Tanton, T.W., Armstrong, A.S.B. and Rycroft, D.W.
Seasonal movement of salts in naturally structured saline-sodic clay soils
Agricultural Water Management, 32, (1), . (doi:10.1016/S0378-3774(96)01262-0).
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Seasonal changes in the distribution of salt and water in fields of both arable and grassland saline sodic clay soils were studied under temperate rainfed conditions. Leaching of the topsoils during winter rains was further investigated in soil columns. The field studies indicated the cyclical nature of leaching. During winter rains the water moving through the macropores uniformly leached salt from the soil profile to a depth of 1.2 m, but in late summer the salt content of the grassland and arable soils had increased again by 11% and 35% respectively compared with their early spring salinity levels. The results indicated that the salt leached in winter was mainly not lost, but leached below 1.2 m, only to rise again as the soil profile dried in the summer. The implications for managing and reclaiming these soils with gypsum are discussed.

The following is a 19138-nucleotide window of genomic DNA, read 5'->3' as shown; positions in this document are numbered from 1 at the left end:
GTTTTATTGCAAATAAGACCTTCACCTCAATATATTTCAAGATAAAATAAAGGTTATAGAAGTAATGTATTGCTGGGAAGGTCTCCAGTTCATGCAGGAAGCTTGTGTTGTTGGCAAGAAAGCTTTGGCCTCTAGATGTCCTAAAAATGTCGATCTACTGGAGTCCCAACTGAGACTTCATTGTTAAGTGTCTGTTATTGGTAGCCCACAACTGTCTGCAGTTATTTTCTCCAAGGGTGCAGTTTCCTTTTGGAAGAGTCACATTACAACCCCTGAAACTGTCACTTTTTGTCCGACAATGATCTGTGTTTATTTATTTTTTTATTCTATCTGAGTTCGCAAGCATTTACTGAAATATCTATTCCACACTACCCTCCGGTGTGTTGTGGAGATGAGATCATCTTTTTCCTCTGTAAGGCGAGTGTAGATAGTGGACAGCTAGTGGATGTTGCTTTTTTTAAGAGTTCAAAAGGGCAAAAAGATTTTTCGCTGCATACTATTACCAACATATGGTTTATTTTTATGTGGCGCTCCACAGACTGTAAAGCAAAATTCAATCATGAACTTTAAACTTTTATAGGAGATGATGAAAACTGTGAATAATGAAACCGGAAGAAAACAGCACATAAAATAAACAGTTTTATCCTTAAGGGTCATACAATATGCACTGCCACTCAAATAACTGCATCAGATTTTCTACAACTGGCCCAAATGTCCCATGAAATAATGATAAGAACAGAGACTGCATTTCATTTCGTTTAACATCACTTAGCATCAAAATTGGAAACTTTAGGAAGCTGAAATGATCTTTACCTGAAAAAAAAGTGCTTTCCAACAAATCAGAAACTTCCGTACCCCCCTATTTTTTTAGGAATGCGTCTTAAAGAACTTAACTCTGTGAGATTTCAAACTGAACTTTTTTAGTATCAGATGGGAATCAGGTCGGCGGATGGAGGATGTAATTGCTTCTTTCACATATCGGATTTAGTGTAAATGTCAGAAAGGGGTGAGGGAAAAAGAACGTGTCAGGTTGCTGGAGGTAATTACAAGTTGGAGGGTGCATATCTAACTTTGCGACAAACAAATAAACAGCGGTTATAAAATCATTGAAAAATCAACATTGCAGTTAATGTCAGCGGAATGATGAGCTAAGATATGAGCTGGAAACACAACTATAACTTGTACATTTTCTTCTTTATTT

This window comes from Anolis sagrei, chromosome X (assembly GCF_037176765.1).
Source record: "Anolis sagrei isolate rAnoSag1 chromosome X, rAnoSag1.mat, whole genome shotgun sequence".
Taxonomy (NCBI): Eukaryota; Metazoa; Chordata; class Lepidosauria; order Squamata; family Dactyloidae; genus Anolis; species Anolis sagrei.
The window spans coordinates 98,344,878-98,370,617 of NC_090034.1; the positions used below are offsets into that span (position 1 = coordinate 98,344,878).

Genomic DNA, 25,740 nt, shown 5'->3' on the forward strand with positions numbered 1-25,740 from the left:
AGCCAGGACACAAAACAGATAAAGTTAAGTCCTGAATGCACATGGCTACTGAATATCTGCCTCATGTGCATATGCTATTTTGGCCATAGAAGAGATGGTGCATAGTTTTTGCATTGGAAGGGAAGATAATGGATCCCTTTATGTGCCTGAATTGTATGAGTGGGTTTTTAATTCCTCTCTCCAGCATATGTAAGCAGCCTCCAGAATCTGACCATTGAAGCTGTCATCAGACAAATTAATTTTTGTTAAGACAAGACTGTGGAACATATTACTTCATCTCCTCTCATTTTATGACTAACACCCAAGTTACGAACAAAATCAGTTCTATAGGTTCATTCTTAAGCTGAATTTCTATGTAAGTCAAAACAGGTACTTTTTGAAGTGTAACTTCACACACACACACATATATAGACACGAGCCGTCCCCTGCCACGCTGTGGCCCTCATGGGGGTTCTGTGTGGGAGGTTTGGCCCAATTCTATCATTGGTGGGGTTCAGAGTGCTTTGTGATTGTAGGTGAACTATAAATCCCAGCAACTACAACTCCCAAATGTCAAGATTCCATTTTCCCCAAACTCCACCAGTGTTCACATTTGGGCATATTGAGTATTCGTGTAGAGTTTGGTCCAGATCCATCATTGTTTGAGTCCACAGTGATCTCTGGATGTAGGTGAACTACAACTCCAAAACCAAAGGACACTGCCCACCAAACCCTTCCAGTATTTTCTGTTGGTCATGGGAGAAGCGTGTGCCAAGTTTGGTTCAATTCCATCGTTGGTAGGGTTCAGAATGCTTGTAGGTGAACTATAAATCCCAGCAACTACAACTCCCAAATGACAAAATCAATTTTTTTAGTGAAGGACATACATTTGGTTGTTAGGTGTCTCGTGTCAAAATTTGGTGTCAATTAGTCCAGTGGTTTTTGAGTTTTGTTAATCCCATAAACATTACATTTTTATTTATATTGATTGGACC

Undisturbed grassland topsoils were slow to release salt into the leaching water, maximum salt concentration in the leachate only being reached well into the winters rains. In disturbed arable soils the maximum leachate concentration was achieved shortly after leaching commenced. The changes in surface structure brought about by rainfall impact on bare restructured ploughlayer soils caused a significant decline in leaching efficiency (up to 40%).
The observed pattern of leaching questions the validity of the basic assumptions used in most of the mathematical leaching models.
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